"In response to the next question on the form, 'Would you hire this person again?' the archdiocese checked the box 'no,' " Tamberg said.
L.A. Unified officials said this week that they were unable to find the questionnaire in Pina's employment file. No evidence has emerged that either the district or the archdiocese followed up on the questionnaire.
The church apparently continued to track Pina's whereabouts. A document from 2009 noted that Pina was working for L.A. Unified.
Pina's named appeared in a second Times article on clergy abuse in 2006. In response to either the 2002 or 2006 Times article, a district employee alerted senior supervisors in the school-construction program, Deasy said.
The employee said this week that the supervisors decided to take no action because Pina had not been convicted of a crime, Deasy said.
Pina's job, with the school-construction branch, brought him into frequent contact with families, but no reports of problems have emerged regarding his time in this role. Through his attorney, Pina, 66, said he had no comment.
Deasy added that, under current policies, Pina would not have been hired. And had his background been discovered later, he would have been immediately dismissed.
District officials also have begun looking for other current or former employees with problem pasts. They are cross-referencing their records with the released archdiocese files as well as those released in litigation against the Boy Scouts, another organization accused of concealing molestations.
This bit is a blog post:The opinion of an angry man.
Reporters and writers have a tendency to fall back on rather squishy titles for unidentified sources and unnamed individuals. Often they rely on “administrator” or “administrators” – invariably misusing titles correctly applied to principals, assistant principals and employee/managers of that ilk.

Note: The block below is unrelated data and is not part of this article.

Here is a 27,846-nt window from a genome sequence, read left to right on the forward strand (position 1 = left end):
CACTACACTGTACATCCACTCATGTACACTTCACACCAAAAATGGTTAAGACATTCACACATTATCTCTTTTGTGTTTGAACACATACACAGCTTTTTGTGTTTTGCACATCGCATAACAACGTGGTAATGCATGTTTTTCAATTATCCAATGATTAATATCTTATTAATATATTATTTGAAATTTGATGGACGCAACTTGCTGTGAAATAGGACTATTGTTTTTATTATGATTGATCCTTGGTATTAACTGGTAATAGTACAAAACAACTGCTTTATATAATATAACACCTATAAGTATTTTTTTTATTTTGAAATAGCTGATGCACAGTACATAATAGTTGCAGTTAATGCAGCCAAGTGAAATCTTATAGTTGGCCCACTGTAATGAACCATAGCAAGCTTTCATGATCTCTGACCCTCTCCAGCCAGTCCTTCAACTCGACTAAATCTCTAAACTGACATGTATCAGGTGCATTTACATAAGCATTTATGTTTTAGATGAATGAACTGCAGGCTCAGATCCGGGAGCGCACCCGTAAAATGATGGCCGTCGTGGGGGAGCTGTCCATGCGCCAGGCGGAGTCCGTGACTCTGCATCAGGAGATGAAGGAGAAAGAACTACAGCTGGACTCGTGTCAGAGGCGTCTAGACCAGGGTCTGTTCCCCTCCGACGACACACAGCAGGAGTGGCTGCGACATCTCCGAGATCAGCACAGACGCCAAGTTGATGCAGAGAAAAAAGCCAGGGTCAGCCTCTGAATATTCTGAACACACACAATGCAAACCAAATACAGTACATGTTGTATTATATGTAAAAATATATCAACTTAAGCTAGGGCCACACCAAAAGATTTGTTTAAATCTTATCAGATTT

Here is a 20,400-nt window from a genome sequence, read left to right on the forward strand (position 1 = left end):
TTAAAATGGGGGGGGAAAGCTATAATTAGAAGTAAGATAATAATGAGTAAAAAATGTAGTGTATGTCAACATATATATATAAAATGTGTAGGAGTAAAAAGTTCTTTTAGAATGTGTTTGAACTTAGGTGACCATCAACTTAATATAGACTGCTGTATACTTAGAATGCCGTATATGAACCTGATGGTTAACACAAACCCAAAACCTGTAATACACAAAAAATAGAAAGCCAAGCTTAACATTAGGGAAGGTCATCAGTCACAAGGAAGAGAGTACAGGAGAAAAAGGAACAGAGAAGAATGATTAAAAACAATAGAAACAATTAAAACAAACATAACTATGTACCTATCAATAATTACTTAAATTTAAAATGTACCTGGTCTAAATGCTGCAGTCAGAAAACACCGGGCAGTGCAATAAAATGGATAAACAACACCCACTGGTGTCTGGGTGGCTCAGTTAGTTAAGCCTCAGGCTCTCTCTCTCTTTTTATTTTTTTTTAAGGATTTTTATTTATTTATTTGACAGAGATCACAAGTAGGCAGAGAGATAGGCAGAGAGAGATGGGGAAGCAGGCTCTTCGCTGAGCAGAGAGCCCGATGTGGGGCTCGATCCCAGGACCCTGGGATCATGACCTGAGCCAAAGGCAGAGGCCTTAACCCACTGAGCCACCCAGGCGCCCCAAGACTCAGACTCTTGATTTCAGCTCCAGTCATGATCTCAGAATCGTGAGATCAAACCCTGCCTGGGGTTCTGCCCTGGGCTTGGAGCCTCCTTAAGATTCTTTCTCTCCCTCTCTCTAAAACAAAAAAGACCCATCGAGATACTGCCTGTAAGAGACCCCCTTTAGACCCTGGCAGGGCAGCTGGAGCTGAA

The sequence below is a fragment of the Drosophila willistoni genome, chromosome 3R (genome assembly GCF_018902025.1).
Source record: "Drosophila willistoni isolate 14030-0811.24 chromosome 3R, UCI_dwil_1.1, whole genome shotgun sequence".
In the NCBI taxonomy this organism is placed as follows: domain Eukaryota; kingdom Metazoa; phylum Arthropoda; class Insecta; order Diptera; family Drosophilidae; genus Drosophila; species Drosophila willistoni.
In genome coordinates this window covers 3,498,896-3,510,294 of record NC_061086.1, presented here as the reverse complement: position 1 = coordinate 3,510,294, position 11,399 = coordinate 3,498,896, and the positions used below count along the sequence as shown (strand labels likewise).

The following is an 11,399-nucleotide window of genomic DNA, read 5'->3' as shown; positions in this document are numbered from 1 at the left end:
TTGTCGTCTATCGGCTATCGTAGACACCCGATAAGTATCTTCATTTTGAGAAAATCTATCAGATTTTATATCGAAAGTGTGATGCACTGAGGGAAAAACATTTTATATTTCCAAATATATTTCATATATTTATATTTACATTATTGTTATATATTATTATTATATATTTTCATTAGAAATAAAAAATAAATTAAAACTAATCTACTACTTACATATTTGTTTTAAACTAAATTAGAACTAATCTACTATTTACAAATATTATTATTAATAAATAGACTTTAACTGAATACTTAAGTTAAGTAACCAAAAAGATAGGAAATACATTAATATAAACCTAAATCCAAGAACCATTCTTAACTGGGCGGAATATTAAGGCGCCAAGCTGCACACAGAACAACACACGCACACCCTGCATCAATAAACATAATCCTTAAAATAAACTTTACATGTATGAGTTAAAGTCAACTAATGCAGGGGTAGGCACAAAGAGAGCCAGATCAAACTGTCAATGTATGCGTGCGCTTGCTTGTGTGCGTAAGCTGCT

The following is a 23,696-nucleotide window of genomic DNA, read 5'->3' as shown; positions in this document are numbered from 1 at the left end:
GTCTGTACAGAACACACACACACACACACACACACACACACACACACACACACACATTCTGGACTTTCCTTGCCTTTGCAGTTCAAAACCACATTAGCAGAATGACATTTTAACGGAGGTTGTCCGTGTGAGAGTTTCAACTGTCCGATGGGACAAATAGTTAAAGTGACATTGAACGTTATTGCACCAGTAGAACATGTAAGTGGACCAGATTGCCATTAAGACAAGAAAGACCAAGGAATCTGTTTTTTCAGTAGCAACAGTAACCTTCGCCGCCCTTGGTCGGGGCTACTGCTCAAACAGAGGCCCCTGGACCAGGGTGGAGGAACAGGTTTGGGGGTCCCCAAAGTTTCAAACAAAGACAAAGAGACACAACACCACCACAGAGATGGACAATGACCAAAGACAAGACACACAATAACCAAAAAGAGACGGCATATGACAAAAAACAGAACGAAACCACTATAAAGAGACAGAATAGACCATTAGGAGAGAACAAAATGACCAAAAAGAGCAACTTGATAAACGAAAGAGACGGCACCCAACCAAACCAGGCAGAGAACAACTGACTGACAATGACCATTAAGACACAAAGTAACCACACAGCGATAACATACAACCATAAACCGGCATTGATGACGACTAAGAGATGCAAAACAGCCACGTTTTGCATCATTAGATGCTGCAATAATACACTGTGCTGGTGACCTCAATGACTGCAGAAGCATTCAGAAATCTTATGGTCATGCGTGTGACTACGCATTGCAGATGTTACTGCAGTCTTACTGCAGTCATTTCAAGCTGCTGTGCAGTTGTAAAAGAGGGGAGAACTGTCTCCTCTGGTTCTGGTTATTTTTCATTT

In this article we have “officials” and “senior supervisors”. In the entirety of the LAUSD bureaucracy nobody holds those titles, there are no such job classifications on any org chart. (OK, there’s a Senior Food Services Supervisor and a Senior Pool Supervisor.)
“Official” implies a certain weight of authority – and in this case identifies (or fails to identify) persons (plural) who made very bad decisions in their official capacities.
- A “senior supervisor” is a supervisor who gets coffee at a discount at McDonalds.
- In all likelihood both are no longer with the District.
Those titles protect folks probably known to the reporters but without evidence their editors can accept – and protect The Times from potential litigation.
“CYA” meets risk management. We’ve had quite enough of that already.
And this writer isn’t sure what good comes from identifying the officials anyway – other than to stop the finger pointing between the Facilities Division and the Personnel Commission. It is plausible that the archdiocese’s response to LAUSD’s employment inquiry got lost in the mail or the bureaucracy back in August 2001 – but other stories turn up other correspondence with the archdiocese that seem to have been misplaced. It was a awkward scrap of paper, extremely awkward in its implication. “What should I do with this?”
The implication that perhaps the response was never really sent is less believable though not impossible – it presumes that someone in 2001 predicted this firestorm.
But let us return to “Officials”. The real officials are and were the Board of Education and the Superintendent. In 2001 when when Piña was hired the superintendent was Roy Romer and the Board of Ed was an entirely different cast of characters. Somebody needs to ask them. But mostly someone needs to look at this as a manifestation of worst practices at LAUSD because children were put in harm’s way.
We must learn the lessons to be learned.
Like most of the failures at LAUSD this probably wasn’t a conspiracy, it was hubris.